This blog post by Lois Aldred considers the decision in Crossman v St George’s Hospital Trust which raises interesting issues relating to the applicability of the decision in Chester v Afshar.
The Claimant was a 63-year-old man who sought treatment for a numb arm and painful, stiff neck. Investigations revealed widespread degenerative changes and constitutional narrowing of the spinal canal. He was referred to a neurosurgeon, Professor Papadopoulos, who advised a conservative treatment plan that included physiotherapy for three months with an outpatient review with him thereafter.
Nevertheless, the Claimant was immediately put on the waiting list for surgery by the hospital with no further review booked.
When the Claimant received appointments for both pre-operative assessment and the actual surgery he contacted the hospital to explain there had been a mistake and was told he would be put to the back of the waiting list if his appointments were not kept. The Claimant therefore attended both appointments. When another doctor consented the Claimant he strongly advised him to delay surgery as a result of his INR (a measure of the blood’s ability to coagulate) reading. However the Claimant was adamant the surgery was to proceed.
Mr Papafopoulous reviewed the MRI scan and performed both a foraminotomy and Luminectomy.
Unfortunately the Claimant suffered a radicular nerve rood injury as a result of the operation. There is no suggestion of negligence and the chance of this complication materialising was in the order of 0.5%.
It was agreed that had the treatment plan as originally envisaged been followed the Claimant would have had the same operation three months later with the same level of risk. Given the low level of risk it was a finding of fact that had the treatment taken place three months later the Claimant probably would not have suffered an injury.
The Legal Issues
The Defendant’s negligence in not following the conservative treatment plan and not questioning why this had not been followed at the pre-operative stage was admitted.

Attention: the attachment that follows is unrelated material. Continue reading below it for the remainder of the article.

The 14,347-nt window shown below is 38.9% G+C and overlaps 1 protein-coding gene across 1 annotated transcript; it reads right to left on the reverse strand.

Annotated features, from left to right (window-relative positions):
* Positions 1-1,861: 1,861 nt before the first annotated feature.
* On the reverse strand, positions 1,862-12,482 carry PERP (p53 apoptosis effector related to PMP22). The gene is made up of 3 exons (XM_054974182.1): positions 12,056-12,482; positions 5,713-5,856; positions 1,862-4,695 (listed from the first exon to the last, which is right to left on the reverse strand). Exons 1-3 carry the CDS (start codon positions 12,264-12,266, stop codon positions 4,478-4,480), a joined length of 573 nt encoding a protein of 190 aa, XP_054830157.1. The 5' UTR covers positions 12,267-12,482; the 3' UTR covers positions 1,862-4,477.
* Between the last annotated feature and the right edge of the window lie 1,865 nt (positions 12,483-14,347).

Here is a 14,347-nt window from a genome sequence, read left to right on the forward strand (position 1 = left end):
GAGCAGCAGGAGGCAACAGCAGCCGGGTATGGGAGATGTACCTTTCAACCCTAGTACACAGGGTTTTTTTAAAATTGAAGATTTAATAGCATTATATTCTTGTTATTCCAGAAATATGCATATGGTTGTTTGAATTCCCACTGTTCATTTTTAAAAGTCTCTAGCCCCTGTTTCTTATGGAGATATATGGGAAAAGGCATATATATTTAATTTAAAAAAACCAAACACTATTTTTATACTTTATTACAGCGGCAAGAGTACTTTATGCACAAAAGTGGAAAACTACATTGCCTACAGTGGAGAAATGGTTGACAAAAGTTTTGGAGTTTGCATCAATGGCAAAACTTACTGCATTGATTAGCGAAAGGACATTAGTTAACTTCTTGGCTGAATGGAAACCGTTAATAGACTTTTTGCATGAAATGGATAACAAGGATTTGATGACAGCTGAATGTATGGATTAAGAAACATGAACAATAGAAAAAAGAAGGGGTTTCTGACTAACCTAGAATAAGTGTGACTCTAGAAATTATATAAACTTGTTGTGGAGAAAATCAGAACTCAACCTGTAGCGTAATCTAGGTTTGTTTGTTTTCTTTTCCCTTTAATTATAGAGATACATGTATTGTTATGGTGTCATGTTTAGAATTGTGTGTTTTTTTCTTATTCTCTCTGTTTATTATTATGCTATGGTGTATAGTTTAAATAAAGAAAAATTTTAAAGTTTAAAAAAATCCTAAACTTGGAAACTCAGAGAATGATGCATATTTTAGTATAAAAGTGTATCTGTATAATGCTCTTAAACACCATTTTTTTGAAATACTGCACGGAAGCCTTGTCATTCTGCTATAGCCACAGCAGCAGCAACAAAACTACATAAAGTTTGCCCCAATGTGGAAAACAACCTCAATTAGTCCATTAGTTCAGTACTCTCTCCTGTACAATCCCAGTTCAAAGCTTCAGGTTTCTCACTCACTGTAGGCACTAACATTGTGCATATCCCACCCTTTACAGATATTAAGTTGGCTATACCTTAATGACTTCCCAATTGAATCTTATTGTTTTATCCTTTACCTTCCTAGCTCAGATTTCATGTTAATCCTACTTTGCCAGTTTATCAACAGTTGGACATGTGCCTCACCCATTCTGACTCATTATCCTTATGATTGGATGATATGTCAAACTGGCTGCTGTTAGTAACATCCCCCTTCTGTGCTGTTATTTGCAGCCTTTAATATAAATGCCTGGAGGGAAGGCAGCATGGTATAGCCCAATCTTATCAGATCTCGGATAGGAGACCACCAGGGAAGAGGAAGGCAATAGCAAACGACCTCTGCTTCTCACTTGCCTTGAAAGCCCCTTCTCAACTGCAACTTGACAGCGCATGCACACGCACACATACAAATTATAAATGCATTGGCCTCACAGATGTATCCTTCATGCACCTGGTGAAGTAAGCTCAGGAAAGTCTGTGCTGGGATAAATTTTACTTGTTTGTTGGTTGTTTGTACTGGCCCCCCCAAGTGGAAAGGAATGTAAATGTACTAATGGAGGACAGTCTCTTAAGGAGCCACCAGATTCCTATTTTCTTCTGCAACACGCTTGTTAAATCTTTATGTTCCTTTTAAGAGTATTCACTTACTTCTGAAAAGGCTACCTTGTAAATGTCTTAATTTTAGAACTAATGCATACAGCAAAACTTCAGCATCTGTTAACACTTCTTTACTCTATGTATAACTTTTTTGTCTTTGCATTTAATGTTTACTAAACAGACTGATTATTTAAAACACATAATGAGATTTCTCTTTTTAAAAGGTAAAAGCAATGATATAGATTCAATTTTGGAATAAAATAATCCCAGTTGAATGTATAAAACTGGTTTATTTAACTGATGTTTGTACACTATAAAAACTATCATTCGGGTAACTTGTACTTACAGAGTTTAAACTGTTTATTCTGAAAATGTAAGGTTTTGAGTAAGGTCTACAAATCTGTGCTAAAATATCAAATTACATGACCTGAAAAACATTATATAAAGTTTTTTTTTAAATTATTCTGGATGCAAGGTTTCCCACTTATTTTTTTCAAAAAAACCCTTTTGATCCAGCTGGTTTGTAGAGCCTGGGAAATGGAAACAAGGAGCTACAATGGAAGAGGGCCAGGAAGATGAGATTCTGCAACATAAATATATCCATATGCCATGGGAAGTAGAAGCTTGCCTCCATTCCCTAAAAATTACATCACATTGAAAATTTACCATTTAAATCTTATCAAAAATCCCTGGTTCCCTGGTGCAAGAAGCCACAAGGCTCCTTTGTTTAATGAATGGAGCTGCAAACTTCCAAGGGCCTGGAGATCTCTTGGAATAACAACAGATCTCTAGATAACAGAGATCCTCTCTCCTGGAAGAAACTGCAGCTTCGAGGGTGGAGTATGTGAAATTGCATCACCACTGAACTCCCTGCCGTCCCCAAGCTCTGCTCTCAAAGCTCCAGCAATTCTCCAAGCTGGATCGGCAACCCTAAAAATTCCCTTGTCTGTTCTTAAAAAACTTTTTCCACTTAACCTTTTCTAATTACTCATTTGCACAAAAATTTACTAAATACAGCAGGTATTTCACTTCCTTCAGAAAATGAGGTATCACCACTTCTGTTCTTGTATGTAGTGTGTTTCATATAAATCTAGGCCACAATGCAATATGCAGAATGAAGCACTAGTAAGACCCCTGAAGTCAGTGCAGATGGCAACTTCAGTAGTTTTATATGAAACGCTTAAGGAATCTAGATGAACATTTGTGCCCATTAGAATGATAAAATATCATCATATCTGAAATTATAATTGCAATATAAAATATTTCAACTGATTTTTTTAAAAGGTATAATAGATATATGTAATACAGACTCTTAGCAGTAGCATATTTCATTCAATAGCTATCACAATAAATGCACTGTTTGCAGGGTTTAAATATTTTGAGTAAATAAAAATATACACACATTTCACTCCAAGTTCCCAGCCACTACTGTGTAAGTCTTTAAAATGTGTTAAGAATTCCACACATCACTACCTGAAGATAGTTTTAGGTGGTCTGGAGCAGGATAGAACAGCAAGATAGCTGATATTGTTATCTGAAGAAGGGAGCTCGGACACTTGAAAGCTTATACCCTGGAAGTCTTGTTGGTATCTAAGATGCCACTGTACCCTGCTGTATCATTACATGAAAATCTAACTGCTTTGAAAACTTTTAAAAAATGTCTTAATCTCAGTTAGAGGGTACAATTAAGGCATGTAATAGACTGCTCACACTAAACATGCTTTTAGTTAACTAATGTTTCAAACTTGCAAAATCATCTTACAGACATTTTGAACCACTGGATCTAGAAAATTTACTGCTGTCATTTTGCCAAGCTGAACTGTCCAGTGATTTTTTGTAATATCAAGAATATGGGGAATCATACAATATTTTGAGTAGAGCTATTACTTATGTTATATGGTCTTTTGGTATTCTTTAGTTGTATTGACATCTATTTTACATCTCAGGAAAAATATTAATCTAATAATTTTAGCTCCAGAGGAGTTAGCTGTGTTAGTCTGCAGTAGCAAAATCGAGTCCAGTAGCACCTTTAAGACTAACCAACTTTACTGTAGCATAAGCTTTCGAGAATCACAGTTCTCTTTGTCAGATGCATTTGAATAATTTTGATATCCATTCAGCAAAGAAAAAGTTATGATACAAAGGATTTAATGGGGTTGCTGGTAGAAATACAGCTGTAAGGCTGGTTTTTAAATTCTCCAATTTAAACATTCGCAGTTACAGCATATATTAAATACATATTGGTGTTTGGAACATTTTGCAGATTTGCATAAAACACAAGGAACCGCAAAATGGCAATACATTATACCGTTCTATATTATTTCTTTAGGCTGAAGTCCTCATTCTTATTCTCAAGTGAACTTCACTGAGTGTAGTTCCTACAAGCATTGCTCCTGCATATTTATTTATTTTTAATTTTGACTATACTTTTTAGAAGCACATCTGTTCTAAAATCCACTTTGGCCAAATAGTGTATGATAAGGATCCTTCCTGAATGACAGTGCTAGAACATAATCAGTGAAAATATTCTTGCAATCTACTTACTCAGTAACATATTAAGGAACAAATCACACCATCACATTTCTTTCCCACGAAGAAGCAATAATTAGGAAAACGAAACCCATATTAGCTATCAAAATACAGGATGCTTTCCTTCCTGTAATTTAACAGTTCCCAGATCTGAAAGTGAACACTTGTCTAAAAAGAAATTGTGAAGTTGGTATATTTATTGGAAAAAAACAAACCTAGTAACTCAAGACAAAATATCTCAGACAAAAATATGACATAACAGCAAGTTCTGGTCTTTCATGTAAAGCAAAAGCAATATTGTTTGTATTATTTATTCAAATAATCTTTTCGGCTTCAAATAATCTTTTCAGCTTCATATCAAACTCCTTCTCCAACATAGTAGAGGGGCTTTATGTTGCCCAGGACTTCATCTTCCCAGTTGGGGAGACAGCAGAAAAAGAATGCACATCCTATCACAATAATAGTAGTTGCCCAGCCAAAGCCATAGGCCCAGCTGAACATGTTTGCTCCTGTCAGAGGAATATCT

The issues the Court had to determine were:
- To what extent was the Claimant contributory negligent?
- Was the Defendant’s negligence causative of the Claimant’s loss?
The Court found the Claimant was not at fault for not raising the change in his treatment plan with the hospital; there was no contributory negligence.
The Defendant’s failure to delay surgery until after conservative treatment caused the Claimant’s injury.
Reasoning and Comment
It is perhaps surprising that the Claimant, despite knowing that surgery was not advised as a first course allowed himself to be carried along in the momentum of treatment such that when he was advised against surgery at the eleventh hour (for reasons unrelated to the rationale for the original treatment plan) he even rejected the advice and was insistent that the surgery go ahead.
The Claimant had a number of opportunities to assert his autonomy, put his foot down and question the treatment change but he did not (to any great degree). The Court cited the recent trend in jurisprudence to place a heavier burden on the medical profession to explain rather than expect patients to question, as epitomised in the Supreme Court’s decision in Montgomery v Lanarkshire Health Board  AC 1430. The personal characteristics of the Claimant were deemed significant by the Court given the finding the Claimant sometimes appeared ‘confused’ during cross-examination and that the Claimant was not someone who finds it easy to express himself’.